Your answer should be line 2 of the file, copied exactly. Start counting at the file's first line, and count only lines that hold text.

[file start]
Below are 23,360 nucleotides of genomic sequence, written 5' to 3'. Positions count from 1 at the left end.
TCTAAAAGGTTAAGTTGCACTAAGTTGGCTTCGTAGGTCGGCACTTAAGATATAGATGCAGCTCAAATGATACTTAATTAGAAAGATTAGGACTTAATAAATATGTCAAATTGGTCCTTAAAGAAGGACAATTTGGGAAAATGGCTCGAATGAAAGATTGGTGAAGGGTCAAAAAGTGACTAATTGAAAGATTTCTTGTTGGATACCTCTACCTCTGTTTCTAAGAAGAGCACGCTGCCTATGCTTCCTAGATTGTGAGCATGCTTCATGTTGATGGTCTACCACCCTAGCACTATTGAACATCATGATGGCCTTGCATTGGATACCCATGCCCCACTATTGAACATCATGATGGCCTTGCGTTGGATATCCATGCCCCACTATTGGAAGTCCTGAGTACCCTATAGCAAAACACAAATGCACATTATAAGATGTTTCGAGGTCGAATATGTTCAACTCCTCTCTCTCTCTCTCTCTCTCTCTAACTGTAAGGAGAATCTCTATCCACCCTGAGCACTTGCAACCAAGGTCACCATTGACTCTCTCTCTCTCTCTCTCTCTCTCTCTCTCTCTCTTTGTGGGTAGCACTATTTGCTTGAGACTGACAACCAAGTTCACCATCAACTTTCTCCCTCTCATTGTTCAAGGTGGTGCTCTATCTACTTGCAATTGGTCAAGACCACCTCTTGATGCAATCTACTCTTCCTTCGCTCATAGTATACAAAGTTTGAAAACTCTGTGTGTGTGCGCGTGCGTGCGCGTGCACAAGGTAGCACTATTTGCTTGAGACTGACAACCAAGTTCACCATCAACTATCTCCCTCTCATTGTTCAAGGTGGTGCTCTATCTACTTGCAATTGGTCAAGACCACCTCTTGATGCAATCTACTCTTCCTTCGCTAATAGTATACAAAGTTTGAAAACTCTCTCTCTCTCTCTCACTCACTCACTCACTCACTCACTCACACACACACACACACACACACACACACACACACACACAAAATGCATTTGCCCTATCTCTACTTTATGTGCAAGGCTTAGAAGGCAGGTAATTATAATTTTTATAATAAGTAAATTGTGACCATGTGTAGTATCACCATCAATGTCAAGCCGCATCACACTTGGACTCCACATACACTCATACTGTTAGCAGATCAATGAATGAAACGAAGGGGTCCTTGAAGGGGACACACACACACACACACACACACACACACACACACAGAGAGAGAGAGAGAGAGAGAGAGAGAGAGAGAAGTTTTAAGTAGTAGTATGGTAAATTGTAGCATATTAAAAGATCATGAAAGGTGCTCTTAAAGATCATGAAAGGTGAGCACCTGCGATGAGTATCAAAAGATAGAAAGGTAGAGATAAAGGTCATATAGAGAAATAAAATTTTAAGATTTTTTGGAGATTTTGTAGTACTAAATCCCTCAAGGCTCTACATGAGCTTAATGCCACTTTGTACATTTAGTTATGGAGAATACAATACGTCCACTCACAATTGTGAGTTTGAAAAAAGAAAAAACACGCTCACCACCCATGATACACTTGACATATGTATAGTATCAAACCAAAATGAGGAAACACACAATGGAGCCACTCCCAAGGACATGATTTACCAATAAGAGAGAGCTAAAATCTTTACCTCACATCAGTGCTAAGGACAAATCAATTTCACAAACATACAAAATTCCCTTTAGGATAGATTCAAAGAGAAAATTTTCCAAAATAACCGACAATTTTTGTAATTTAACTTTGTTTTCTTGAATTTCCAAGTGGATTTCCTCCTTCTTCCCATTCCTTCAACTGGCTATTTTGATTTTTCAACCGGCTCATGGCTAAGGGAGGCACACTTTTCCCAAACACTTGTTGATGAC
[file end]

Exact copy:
TCTAAAAGGTTAAGTTGCACTAAGTTGGCTTCGTAGGTCGGCACTTAAGATATAGATGCAGCTCAAATGATACTTAATTAGAAAGATTAGGACTTAATAAATATGTCAAATTGGTCCTTAAAGAAGGACAATTTGGGAAAATGGCTCGAATGAAAGATTGGTGAAGGGTCAAAAAGTGACTAATTGAAAGATTTCTTGTTGGATACCTCTACCTCTGTTTCTAAGAAGAGCACGCTGCCTATGCTTCCTAGATTGTGAGCATGCTTCATGTTGATGGTCTACCACCCTAGCACTATTGAACATCATGATGGCCTTGCATTGGATACCCATGCCCCACTATTGAACATCATGATGGCCTTGCGTTGGATATCCATGCCCCACTATTGGAAGTCCTGAGTACCCTATAGCAAAACACAAATGCACATTATAAGATGTTTCGAGGTCGAATATGTTCAACTCCTCTCTCTCTCTCTCTCTCTCTCTAACTGTAAGGAGAATCTCTATCCACCCTGAGCACTTGCAACCAAGGTCACCATTGACTCTCTCTCTCTCTCTCTCTCTCTCTCTCTCTCTCTTTGTGGGTAGCACTATTTGCTTGAGACTGACAACCAAGTTCACCATCAACTTTCTCCCTCTCATTGTTCAAGGTGGTGCTCTATCTACTTGCAATTGGTCAAGACCACCTCTTGATGCAATCTACTCTTCCTTCGCTCATAGTATACAAAGTTTGAAAACTCTGTGTGTGTGCGCGTGCGTGCGCGTGCACAAGGTAGCACTATTTGCTTGAGACTGACAACCAAGTTCACCATCAACTATCTCCCTCTCATTGTTCAAGGTGGTGCTCTATCTACTTGCAATTGGTCAAGACCACCTCTTGATGCAATCTACTCTTCCTTCGCTAATAGTATACAAAGTTTGAAAACTCTCTCTCTCTCTCTCACTCACTCACTCACTCACTCACTCACACACACACACACACACACACACACACACACACACACAAAATGCATTTGCCCTATCTCTACTTTATGTGCAAGGCTTAGAAGGCAGGTAATTATAATTTTTATAATAAGTAAATTGTGACCATGTGTAGTATCACCATCAATGTCAAGCCGCATCACACTTGGACTCCACATACACTCATACTGTTAGCAGATCAATGAATGAAACGAAGGGGTCCTTGAAGGGGACACACACACACACACACACACACACACACACACACAGAGAGAGAGAGAGAGAGAGAGAGAGAGAGAGAAGTTTTAAGTAGTAGTATGGTAAATTGTAGCATATTAAAAGATCATGAAAGGTGCTCTTAAAGATCATGAAAGGTGAGCACCTGCGATGAGTATCAAAAGATAGAAAGGTAGAGATAAAGGTCATATAGAGAAATAAAATTTTAAGATTTTTTGGAGATTTTGTAGTACTAAATCCCTCAAGGCTCTACATGAGCTTAATGCCACTTTGTACATTTAGTTATGGAGAATACAATACGTCCACTCACAATTGTGAGTTTGAAAAAAGAAAAAACACGCTCACCACCCATGATACACTTGACATATGTATAGTATCAAACCAAAATGAGGAAACACACAATGGAGCCACTCCCAAGGACATGATTTACCAATAAGAGAGAGCTAAAATCTTTACCTCACATCAGTGCTAAGGACAAATCAATTTCACAAACATACAAAATTCCCTTTAGGATAGATTCAAAGAGAAAATTTTCCAAAATAACCGACAATTTTTGTAATTTAACTTTGTTTTCTTGAATTTCCAAGTGGATTTCCTCCTTCTTCCCATTCCTTCAACTGGCTATTTTGATTTTTCAACCGGCTCATGGCTAAGGGAGGCACACTTTTCCCAAACACTTGTTGATGAC